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Dyson to make St James Power Station its global headquarters in 2021

SINGAPORE — British technology firm Dyson will be moving its global headquarters to St James Power Station in Singapore in 2021, making it the centre of its worldwide expansion, the company said on Thursday (Nov 28).

Operating from Saint James Power Station, a 110,000sqf national monument located at Harbourfront, will allow Dyson to double its research and engineering footprint in the country, the company said in a press release.

Operating from Saint James Power Station, a 110,000sqf national monument located at Harbourfront, will allow Dyson to double its research and engineering footprint in the country, the company said in a press release.

SINGAPORE — British technology firm Dyson will be moving its global headquarters to St James Power Station in Singapore in 2021, making it the centre of its worldwide expansion, the company said on Thursday (Nov 28).

The 110,000sqf national monument located at Harbourfront next to VivoCity mall will allow Dyson to double its research and engineering footprint in the country, the company said in a press release.

Dyson will install state-of-the-art research laboratories at its future headquarters, which it said will enable the company to double its pool of highly skilled engineers and scientists in Singapore over the next five years.

The company announced earlier in October the sudden cancellation of its electric car project in Singapore. That cancellation came barely a year after Dyson had announced last year that it would launch the ambitious automotive project.

St James Power Station was built in 1927 as Singapore’s first coal-fired power plant. It was decommissioned in 1976 and served as a warehouse for PSA (Port of Singapore Authority) from 1980 to 1992.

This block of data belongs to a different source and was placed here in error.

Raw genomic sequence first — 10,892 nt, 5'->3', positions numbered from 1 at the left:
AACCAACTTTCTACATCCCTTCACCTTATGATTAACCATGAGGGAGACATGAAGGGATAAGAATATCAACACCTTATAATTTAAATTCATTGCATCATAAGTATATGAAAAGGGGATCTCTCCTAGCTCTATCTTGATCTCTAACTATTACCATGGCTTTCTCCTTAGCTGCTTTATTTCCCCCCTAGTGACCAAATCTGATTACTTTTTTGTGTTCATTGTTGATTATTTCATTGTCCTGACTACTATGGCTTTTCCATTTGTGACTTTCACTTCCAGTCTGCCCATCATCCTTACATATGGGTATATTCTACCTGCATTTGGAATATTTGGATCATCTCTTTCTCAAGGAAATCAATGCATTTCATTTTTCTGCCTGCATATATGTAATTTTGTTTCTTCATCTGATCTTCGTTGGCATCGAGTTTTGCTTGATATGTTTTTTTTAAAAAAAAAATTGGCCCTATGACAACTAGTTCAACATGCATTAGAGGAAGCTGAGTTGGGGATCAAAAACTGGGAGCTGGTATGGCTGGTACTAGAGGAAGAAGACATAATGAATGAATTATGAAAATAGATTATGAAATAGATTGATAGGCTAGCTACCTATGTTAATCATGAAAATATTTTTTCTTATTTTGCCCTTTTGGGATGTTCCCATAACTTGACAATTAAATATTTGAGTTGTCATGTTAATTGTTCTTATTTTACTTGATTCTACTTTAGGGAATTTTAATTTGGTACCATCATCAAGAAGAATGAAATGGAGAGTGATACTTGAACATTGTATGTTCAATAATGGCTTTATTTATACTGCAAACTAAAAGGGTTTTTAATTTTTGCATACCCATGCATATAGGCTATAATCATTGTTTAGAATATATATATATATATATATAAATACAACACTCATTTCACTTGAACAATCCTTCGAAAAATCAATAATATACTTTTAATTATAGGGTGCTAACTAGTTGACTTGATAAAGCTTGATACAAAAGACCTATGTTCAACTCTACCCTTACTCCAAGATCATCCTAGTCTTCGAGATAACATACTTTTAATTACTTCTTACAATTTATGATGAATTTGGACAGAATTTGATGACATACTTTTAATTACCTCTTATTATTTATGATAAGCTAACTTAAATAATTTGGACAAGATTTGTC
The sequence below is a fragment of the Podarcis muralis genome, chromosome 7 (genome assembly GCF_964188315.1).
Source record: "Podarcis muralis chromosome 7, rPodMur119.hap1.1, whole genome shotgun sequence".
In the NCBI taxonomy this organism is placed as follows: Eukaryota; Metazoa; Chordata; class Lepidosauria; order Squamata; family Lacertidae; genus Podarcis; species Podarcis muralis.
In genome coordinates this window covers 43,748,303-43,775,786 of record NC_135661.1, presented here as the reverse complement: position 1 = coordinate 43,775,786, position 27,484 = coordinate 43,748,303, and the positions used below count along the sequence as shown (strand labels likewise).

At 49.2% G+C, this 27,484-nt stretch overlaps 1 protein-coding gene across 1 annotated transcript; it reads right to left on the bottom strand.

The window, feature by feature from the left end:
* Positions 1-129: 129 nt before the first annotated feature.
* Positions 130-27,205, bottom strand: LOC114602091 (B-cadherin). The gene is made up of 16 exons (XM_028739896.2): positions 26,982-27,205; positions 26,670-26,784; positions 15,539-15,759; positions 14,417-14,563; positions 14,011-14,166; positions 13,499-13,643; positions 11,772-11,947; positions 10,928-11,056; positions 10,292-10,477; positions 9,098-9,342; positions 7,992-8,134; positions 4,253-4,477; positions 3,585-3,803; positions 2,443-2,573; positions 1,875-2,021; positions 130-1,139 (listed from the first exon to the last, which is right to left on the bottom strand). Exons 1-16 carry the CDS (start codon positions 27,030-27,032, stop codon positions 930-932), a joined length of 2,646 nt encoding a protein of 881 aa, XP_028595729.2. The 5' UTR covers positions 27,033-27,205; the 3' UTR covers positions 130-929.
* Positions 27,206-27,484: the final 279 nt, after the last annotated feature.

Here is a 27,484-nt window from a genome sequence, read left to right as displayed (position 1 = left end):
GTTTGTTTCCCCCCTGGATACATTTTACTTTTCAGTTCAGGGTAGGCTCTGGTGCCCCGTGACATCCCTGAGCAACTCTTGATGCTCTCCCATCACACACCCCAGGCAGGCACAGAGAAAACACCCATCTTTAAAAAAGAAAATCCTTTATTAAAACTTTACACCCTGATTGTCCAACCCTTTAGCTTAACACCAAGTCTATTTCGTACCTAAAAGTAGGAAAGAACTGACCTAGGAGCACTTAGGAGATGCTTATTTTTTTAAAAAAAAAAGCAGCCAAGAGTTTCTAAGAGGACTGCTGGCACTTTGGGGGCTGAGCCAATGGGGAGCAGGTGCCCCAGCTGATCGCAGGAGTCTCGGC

In 2006, it was turned into one of Singapore’s largest entertainment complexes before it was returned to its landlord, Mapletree, on Sept 1 last year after its lease expired.

Mr Jim Rowan, Dyson’s chief executive officer, said in the press release that the historic St James Power Station will be a “most inspiring backdrop” for the company’s employees.

“It will be a hive for our research and development endeavours, as we focus on great technology breakthroughs,” he said.

“I’m very confident that the ingenuity of our engineers and scientists here in Singapore — and the many more who will join them — will continue to drive Dyson forward all around the globe.”

Dyson, famous for making vacuum cleaners, has been in Singapore for more than a decade, employing 1,200 people — 350 of whom are engineers and scientists.

Earlier this year, the privately owned firm said that it was moving its corporate office and tax registration to Singapore from Britain to be closer to its fastest-growing markets.

Mr Tan Kong Hwee, the assistant managing director of the Economic Development Board, said that the planned doubling of Dyson’s research and development team, and the establishment of Dyson at St James Power Station demonstrate the company’s long-term commitment to Singapore.

“The expansion is also a testament to the quality of the engineering workforce here, and will create exciting opportunities in technology areas such as power electronics, energy storage, sensors, vision systems, embedded software, robotics, artificial intelligence, machine learning and connected devices,” he said.

Related topics

Dyson Saint James Power Station business Technology Economic Development Board

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